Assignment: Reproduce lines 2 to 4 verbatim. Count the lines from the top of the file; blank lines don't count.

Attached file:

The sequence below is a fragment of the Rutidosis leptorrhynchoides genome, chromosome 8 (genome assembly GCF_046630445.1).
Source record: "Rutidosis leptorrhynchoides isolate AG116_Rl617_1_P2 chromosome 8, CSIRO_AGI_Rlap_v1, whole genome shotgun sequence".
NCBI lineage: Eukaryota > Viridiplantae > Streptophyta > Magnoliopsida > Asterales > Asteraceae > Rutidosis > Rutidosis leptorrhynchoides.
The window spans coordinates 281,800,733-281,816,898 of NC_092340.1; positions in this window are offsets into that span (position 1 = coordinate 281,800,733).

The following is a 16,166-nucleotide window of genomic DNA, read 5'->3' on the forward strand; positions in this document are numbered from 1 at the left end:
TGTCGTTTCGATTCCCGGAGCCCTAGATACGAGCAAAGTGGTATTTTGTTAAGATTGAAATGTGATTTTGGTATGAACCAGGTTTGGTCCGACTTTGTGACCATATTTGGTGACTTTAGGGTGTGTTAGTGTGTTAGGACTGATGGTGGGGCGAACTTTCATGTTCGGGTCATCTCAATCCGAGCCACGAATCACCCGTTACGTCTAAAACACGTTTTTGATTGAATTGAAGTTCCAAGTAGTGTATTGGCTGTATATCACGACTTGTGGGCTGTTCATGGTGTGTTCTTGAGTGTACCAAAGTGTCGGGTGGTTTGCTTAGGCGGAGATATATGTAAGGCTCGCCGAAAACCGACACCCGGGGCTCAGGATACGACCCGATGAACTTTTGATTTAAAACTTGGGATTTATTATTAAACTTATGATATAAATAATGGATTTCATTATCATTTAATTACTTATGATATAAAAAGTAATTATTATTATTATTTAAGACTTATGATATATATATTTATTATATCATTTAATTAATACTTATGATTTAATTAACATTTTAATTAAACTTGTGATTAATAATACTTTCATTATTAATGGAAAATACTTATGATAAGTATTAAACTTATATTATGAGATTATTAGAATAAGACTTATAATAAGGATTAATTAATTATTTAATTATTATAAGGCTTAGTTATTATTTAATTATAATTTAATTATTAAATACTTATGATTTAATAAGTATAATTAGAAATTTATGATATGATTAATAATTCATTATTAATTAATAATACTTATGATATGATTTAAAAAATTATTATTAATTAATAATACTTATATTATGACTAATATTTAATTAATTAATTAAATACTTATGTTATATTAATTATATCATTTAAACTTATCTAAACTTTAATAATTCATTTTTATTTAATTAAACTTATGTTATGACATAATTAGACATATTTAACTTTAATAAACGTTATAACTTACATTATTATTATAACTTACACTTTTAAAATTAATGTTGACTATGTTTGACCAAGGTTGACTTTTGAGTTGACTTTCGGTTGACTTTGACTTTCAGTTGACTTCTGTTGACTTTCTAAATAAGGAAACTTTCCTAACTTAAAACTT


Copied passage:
Source record: "Rutidosis leptorrhynchoides isolate AG116_Rl617_1_P2 chromosome 8, CSIRO_AGI_Rlap_v1, whole genome shotgun sequence".
NCBI lineage: Eukaryota > Viridiplantae > Streptophyta > Magnoliopsida > Asterales > Asteraceae > Rutidosis > Rutidosis leptorrhynchoides.
The window spans coordinates 281,800,733-281,816,898 of NC_092340.1; positions in this window are offsets into that span (position 1 = coordinate 281,800,733).